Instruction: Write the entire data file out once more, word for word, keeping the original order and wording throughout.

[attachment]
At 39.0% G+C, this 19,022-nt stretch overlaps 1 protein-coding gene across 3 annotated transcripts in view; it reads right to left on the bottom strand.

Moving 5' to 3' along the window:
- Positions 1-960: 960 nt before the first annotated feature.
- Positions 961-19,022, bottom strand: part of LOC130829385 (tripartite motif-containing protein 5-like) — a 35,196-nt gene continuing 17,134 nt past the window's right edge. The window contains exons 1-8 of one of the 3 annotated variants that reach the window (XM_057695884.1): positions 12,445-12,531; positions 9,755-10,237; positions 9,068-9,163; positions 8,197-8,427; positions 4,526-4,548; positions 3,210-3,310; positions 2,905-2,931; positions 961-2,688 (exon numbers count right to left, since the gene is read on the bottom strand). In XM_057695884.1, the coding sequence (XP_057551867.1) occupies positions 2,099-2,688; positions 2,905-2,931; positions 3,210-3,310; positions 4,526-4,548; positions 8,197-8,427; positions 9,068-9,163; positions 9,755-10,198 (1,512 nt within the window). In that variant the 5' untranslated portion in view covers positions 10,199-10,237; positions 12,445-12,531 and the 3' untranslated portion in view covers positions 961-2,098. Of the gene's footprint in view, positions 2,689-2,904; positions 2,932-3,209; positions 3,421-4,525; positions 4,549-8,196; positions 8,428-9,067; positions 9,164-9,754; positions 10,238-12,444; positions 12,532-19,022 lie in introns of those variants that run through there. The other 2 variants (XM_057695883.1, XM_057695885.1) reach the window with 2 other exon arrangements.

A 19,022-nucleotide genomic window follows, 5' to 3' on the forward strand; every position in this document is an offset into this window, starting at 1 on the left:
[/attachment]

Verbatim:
At 39.0% G+C, this 19,022-nt stretch overlaps 1 protein-coding gene across 3 annotated transcripts in view; it reads right to left on the bottom strand.

Moving 5' to 3' along the window:
- Positions 1-960: 960 nt before the first annotated feature.
- Positions 961-19,022, bottom strand: part of LOC130829385 (tripartite motif-containing protein 5-like) — a 35,196-nt gene continuing 17,134 nt past the window's right edge. The window contains exons 1-8 of one of the 3 annotated variants that reach the window (XM_057695884.1): positions 12,445-12,531; positions 9,755-10,237; positions 9,068-9,163; positions 8,197-8,427; positions 4,526-4,548; positions 3,210-3,310; positions 2,905-2,931; positions 961-2,688 (exon numbers count right to left, since the gene is read on the bottom strand). In XM_057695884.1, the coding sequence (XP_057551867.1) occupies positions 2,099-2,688; positions 2,905-2,931; positions 3,210-3,310; positions 4,526-4,548; positions 8,197-8,427; positions 9,068-9,163; positions 9,755-10,198 (1,512 nt within the window). In that variant the 5' untranslated portion in view covers positions 10,199-10,237; positions 12,445-12,531 and the 3' untranslated portion in view covers positions 961-2,098. Of the gene's footprint in view, positions 2,689-2,904; positions 2,932-3,209; positions 3,421-4,525; positions 4,549-8,196; positions 8,428-9,067; positions 9,164-9,754; positions 10,238-12,444; positions 12,532-19,022 lie in introns of those variants that run through there. The other 2 variants (XM_057695883.1, XM_057695885.1) reach the window with 2 other exon arrangements.

A 19,022-nucleotide genomic window follows, 5' to 3' on the forward strand; every position in this document is an offset into this window, starting at 1 on the left: